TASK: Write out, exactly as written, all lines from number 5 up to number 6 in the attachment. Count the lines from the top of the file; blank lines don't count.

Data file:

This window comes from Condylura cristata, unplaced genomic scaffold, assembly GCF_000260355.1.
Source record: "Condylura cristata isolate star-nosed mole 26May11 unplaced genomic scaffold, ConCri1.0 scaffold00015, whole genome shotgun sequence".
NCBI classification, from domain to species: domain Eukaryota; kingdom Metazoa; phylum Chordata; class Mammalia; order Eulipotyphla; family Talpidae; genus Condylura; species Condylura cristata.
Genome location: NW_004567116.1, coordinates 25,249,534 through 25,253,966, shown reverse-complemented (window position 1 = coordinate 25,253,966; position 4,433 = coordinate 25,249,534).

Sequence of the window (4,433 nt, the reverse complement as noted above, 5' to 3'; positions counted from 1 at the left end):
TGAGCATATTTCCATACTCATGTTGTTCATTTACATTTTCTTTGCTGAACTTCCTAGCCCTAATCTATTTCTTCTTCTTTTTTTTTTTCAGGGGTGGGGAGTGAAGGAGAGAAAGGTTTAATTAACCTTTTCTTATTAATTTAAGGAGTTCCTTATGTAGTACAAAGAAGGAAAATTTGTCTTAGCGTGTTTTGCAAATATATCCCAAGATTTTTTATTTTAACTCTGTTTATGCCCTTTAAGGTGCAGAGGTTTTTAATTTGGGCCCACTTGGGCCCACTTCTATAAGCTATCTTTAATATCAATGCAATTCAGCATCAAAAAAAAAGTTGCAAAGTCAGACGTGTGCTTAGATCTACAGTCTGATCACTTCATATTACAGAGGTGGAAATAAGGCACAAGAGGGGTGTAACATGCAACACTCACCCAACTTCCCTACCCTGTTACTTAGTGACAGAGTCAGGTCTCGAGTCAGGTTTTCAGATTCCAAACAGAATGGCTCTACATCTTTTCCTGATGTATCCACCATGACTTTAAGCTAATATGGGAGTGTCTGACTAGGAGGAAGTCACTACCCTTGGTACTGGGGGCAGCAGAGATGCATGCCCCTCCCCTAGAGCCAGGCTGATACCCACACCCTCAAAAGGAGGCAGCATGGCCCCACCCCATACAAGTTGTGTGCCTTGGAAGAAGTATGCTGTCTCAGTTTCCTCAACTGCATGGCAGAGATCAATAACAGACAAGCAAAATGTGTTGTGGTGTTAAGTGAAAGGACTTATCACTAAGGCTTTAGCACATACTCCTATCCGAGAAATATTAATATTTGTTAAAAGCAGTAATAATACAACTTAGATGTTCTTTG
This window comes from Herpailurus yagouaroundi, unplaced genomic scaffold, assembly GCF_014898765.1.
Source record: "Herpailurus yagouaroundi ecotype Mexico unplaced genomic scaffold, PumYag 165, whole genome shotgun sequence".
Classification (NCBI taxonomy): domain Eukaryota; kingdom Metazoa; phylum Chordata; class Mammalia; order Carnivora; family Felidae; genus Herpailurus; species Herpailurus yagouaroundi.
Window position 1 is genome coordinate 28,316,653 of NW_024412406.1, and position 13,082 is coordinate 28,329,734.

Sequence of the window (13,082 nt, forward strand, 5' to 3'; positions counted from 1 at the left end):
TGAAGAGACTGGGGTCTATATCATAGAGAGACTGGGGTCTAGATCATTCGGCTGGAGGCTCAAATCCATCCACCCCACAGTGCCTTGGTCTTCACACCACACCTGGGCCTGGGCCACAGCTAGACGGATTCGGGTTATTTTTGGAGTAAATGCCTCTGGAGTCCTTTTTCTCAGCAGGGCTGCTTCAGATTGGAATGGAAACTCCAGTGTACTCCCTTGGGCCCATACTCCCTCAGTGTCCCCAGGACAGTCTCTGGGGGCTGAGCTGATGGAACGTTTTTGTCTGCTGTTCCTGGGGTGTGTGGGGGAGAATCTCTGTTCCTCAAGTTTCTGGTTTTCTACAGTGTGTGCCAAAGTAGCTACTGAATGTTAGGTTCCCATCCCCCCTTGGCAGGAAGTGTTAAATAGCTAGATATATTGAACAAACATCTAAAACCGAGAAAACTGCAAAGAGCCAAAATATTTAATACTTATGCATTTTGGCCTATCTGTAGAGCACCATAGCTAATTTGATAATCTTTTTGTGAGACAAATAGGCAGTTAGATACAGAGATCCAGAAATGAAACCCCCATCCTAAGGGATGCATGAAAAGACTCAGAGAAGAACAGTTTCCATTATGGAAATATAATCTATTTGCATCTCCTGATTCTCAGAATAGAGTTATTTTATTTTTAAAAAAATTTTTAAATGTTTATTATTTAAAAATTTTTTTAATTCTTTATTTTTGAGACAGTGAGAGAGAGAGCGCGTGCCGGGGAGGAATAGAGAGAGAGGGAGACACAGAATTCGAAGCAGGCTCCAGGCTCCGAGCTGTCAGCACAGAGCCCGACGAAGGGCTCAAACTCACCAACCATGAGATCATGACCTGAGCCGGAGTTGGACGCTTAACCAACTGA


Sequence of the window (4,433 nt, the reverse complement as noted above, 5' to 3'; positions counted from 1 at the left end):
TGAGCATATTTCCATACTCATGTTGTTCATTTACATTTTCTTTGCTGAACTTCCTAGCCCTAATCTATTTCTTCTTCTTTTTTTTTTTCAGGGGTGGGGAGTGAAGGAGAGAAAGGTTTAATTAACCTTTTCTTATTAATTTAAGGAGTTCCTTATGTAGTACAAAGAAGGAAAATTTGTCTTAGCGTGTTTTGCAAATATATCCCAAGATTTTTTATTTTAACTCTGTTTATGCCCTTTAAGGTGCAGAGGTTTTTAATTTGGGCCCACTTGGGCCCACTTCTATAAGCTATCTTTAATATCAATGCAATTCAGCATCAAAAAAAAAGTTGCAAAGTCAGACGTGTGCTTAGATCTACAGTCTGATCACTTCATATTACAGAGGTGGAAATAAGGCACAAGAGGGGTGTAACATGCAACACTCACCCAACTTCCCTACCCTGTTACTTAGTGACAGAGTCAGGTCTCGAGTCAGGTTTTCAGATTCCAAACAGAATGGCTCTACATCTTTTCCTGATGTATCCACCATGACTTTAAGCTAATATGGGAGTGTCTGACTAGGAGGAAGTCACTACCCTTGGTACTGGGGGCAGCAGAGATGCATGCCCCTCCCCTAGAGCCAGGCTGATACCCACACCCTCAAAAGGAGGCAGCATGGCCCCACCCCATACAAGTTGTGTGCCTTGGAAGAAGTATGCTGTCTCAGTTTCCTCAACTGCATGGCAGAGATCAATAACAGACAAGCAAAATGTGTTGTGGTGTTAAGTGAAAGGACTTATCACTAAGGCTTTAGCACATACTCCTATCCGAGAAATATTAATATTTGTTAAAAGCAGTAATAATACAACTTAGATGTTCTTTG